Avoiding your IP address from getting blacklisted

Running and managing an email server is far from simply sending and receiving email messages to and from users' inboxes. Administrators responsible for managing corporate email infrastructure need to have a 360-degree approach to ensure their network is secure from outside attacks on their email system as well as when delivering outbound emails to other domains. Companies often run into situations where other receiving servers reject emails because one or more IP addresses get blacklisted. This article focuses on steps you should take in order to prevent your IP address from getting blacklisted.

This page discusses different scenarios that you need to consider.

Scenario 1: Block outbound TCP/IP port 25
Companies often configure their network firewalls to prevent inbound traffic but do not block/monitor outbound activities. Following image demonstrates how a single computer on your network could send emails without the administrator's knowledge.

It is important to configure your firewall so it only allow outbound traffic on TCP port 25 from your email server. Traffic from any other IP address should be denied. In the above example, Client A is trying to send an outbound email directly to the outside world through your firewall. Such attempts should be denied.

Scenario 2: Keeping an eye on what goes out
Scenario 3: Do not send unsolicited messages
Ensure outbound messages sent from your network are not treated as spam on the recipient's end. Many email servers report the IP address they see sending junk to public RBL servers, which then add your IP address in their blacklist.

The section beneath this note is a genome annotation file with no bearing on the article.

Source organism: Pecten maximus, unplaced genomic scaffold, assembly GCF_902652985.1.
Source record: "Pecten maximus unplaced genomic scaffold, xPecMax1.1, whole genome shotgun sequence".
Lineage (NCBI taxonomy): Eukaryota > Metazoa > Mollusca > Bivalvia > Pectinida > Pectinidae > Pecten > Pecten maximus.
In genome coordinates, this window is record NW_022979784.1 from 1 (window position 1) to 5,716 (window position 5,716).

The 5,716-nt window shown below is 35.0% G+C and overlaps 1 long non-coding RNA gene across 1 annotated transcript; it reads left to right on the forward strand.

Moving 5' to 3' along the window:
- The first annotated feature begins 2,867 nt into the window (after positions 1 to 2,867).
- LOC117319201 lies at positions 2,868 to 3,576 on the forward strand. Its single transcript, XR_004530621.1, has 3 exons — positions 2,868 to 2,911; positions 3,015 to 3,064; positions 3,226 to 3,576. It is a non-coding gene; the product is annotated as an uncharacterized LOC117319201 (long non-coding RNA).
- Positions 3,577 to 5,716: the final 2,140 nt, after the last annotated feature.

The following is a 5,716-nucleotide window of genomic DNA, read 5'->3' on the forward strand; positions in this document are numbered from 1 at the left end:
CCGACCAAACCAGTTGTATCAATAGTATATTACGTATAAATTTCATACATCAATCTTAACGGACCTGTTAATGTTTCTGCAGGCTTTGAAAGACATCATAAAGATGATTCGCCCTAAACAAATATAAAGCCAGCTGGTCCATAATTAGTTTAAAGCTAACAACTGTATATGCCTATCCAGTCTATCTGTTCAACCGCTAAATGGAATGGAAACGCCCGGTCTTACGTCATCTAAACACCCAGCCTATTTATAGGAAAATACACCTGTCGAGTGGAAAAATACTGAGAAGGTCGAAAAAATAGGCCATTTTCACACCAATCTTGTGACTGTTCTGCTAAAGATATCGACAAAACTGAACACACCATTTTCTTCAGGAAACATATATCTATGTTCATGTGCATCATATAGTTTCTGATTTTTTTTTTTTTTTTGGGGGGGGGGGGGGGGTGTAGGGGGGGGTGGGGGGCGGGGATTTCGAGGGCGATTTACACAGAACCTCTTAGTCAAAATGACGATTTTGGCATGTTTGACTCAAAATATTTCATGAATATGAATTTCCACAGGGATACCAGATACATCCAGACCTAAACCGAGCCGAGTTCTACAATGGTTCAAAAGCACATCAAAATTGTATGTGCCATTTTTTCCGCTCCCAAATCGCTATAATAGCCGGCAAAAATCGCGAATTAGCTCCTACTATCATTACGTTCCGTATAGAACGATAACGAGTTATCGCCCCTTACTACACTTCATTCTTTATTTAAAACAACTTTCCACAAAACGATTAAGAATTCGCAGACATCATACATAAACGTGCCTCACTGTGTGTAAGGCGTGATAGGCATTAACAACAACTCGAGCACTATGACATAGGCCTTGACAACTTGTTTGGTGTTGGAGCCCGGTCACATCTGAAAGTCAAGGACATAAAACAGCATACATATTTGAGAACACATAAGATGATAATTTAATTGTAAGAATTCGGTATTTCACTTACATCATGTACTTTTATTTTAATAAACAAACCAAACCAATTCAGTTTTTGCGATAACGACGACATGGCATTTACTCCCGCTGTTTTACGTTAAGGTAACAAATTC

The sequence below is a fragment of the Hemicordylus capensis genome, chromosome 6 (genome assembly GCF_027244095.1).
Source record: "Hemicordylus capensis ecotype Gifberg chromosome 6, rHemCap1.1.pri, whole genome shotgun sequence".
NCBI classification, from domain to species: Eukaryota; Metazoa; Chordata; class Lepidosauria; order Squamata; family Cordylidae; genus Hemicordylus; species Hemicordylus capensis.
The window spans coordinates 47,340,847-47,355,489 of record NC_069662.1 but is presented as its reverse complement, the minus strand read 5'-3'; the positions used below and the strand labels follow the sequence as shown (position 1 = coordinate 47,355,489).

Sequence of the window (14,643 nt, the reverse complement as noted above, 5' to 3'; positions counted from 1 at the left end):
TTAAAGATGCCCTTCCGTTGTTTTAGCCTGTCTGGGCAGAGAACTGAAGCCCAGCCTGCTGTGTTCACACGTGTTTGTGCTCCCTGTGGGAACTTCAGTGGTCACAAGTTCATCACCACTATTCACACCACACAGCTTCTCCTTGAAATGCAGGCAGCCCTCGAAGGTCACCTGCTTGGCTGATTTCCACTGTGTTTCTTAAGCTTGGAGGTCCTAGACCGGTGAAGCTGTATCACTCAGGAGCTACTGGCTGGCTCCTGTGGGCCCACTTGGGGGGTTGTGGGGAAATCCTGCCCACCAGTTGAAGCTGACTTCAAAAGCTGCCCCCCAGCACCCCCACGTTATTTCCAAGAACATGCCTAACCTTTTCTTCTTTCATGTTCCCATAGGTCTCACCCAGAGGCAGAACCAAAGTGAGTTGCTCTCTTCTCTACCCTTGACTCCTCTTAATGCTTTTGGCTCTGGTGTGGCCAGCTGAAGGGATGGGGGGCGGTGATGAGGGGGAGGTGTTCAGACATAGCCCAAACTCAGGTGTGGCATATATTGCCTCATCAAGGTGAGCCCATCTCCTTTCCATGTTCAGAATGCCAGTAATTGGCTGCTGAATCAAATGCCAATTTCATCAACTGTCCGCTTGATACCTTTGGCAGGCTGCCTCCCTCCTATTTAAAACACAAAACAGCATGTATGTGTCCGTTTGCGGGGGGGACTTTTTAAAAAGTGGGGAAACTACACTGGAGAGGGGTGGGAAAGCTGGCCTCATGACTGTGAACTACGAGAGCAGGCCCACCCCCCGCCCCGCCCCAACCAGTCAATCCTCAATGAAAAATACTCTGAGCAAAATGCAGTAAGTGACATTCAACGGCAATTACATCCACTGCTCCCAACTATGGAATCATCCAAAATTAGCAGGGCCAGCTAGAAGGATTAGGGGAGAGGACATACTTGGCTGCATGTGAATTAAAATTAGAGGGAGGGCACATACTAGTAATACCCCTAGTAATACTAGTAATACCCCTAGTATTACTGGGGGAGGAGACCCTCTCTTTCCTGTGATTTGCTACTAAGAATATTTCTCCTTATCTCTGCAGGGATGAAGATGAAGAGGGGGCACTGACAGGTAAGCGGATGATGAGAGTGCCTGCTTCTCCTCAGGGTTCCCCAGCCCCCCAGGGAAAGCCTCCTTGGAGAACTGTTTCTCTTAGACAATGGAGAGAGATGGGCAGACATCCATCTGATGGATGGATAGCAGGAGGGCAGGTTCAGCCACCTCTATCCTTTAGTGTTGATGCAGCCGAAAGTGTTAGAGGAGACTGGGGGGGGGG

Scenario 4: Contacting your ISP
Server RBL servers, such as UCEPROTECT Level 3 mark entire blocks of IP address as blacklisted. It is very common for companies to rent servers on the cloud. The IP address allocated to such servers come from a pool of IP addresses that are shared by other companies. In such cases, one bad actor could affect everyone else on the same subnet. In such cases, you don't have a choice but to contact your ISP and ask them to contact the individuals who manage the RBL server.
Employ Best Practices:
You should adhere to several best-practices when sending outbound emails, such as:
  • Digitally sign outbound emails with DKIM.
  • Ensure your SPF records are correctly specified in the DNS server.
  • Periodically run Tools/Diagnostic Check - Outbound to ensure Xeams is configured correctly for outbound communication.